Starting an Online Magazine: Most Overlooked Costs

Gamut Online Fiction Magazine

If you’re a regular listener to the This Is Horror Podcast you’ll know that Richard Thomas is currently twenty-four days into his Kickstarter for new dark fiction magazine, Gamut. But launching an online magazine isn’t as simple as it may sound. In fact there are a multitude of mistakes and overlooked costs. With that said it’s over to Richard to provide some intel to others considering starting an online magazine. 

“When in doubt, budget more… prepare for the worst, always allocating more instead of less.”

So as we hit day 24 of the Gamut Kickstarter, with almost $37,000 raised, I am constantly looking at the decisions I’ve made along the way. What are some of the most overlooked costs of starting up an online magazine? Here are some things I’ve discovered.

Kickstarter Fees

Luckily I figured this out before we launched, but I didn’t realize until a few months before we started that Kickstarter will take out 8–10% of the money you raise. So when people say, “Why did you set it so high, at $52,000?” in reality, I set it lower than that, at about $47,000, preparing for the 10% Kickstarter fees ($5,200) right off the bat.


I almost forgot to include Submittable, which is the way people will send their short stories in to us. Why am I using them? Well, the last time I checked, they were still only $10/month, so I didn’t think it was that much. Ha. I didn’t know their rates went UP to $408 a year—$34 a month.  It’s tripled. It’s still a pretty low cost, but definitely more than I thought. I need Submittable so my staff can all access the stories, make comments, approve or reject, pass the work on to me for final approval, and have a way to cap submissions at 300 a month (for fiction, poetry, and non-fiction). I’ve found that it’s worth every penny to have a system like this to help us stay organized.


But you’re an online magazine, what shipping costs do you have? Well, we’re also giving away a lot of prizes, selling rewards that include books, and other physical items—coasters, blankets, you name it. So, it’s always important to make sure you include that cost, especially if you’re giving or selling a lot of items. If you miscalculate, $5 or $10 doesn’t sound like much, but if you multiply that by dozens, or hundreds, watch out—it adds up fast. It’s also why we don’t usually ship outside the USA—just too expensive. I did some research and a five-pound box to Canada, or the UK, is about $60. Less, if you can keep the weight down and in a smaller box, but still—way more.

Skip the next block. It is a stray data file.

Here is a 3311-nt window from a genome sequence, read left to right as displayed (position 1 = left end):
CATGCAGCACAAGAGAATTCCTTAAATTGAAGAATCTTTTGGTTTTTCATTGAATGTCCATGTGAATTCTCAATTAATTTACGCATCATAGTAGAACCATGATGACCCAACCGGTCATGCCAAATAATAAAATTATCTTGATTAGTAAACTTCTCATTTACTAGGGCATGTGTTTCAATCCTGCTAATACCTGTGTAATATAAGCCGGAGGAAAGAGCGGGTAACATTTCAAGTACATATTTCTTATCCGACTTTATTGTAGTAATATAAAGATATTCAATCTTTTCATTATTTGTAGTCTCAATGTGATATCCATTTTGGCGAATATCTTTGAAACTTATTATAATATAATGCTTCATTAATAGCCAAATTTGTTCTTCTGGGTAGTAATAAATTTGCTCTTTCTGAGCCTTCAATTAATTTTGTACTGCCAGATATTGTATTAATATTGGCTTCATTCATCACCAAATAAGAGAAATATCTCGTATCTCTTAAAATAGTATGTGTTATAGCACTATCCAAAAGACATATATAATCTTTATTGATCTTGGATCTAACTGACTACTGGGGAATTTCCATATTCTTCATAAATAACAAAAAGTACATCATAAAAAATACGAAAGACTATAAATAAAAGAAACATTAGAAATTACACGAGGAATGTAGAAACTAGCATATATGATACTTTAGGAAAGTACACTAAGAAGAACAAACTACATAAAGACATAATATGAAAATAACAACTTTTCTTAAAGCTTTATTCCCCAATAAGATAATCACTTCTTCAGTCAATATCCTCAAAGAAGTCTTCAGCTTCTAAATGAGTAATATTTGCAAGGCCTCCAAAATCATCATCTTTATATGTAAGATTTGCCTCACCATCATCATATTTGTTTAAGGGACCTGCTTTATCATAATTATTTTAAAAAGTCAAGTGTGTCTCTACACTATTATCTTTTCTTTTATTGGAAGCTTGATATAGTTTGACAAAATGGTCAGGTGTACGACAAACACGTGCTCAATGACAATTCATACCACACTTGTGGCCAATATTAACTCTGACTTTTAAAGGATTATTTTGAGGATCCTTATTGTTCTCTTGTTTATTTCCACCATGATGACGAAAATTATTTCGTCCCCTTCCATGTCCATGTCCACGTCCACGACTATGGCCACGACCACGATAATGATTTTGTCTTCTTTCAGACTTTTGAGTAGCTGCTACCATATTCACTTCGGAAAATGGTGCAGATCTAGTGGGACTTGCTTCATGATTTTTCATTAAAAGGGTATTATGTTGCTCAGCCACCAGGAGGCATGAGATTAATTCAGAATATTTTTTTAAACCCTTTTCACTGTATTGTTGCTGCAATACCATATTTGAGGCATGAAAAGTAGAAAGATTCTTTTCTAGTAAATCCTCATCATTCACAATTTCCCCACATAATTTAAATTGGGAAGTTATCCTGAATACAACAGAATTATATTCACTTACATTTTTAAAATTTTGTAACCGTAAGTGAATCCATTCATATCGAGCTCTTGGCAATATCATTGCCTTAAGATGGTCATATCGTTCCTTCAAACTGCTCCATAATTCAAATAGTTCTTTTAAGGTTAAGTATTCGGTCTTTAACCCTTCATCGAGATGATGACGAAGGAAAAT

Manufacturing Costs

One of the reasons we aren’t including a lot of ‘swag’ in our Kickstarter, is that the costs of making mugs, t-shirts, mouse pads, and art prints through an online company or service, typically doesn’t leave much meat on the bone for us. It’s just not worth it to only net a few dollars. We also have to be careful about any costs for making items on our own—whether it’s the cost of wood, or fabric, or anything else that goes into the rewards we create. With the Kickstarter, if you raise $300 on an item, but it costs you $125 to make it, and you make your goal of $52,000 you have to understand that you will have to reduce that number by your costs later, so it’s easy to bring in less—especially if you have a large quantity of items—which will reduce your bottom line.

Fixed Vs. One-time Vs. Ongoing

It’s also important to really crunch those numbers over and over again. There are some one-time costs, such as our website, that we probably won’t have again. So it’s good to know what that number will be up front, but also, what you won’t have to pay out in year two. Secondly, you have to look at fixed costs—if we’re paying ten cents a word, we know that number won’t change. So, if we publish 12,000 words a month, that’s $1,200 in fiction alone. Multiply that by 12 months and you’ve got $14,400 a year. But wait, it’s not really 48 months is it? It’s 52 weeks. So if you know you’re spending $300 a week how much is it really? $15,600. Ha. See, right there, just another way to screw up. Sometimes you have to estimate. How much money will we spend on advertising? It’s better to set a budget, at say $100 a month, and estimate it at $1,200 a year than to leave it out.


This is a painful one, and I won’t get into all of the ways you can offset income with costs, and deductions, but be prepared to pay taxes of 25-33% (federal and state). Also, I have to be prepared personally to pay taxes, not just as the business, but any income I may earn as the editor of Gamut.


When in doubt, budget more. Pad the numbers. Prepare for the worst, always allocating more instead of less. So when Kickstarter says they will take out 8–10%, I always estimate the higher cost. Better to budget more and have it, than less, and not.


The bottom line is that you should go over every possible cost, and always prepare for the worst. Take months to crunch the numbers, talk to other people that have done similar things, ask them where they screwed up, and where they had insight, and learn from them. If you don’t feel you’re ready then don’t launch your Kickstarter, don’t start your magazine or business. Best of luck!


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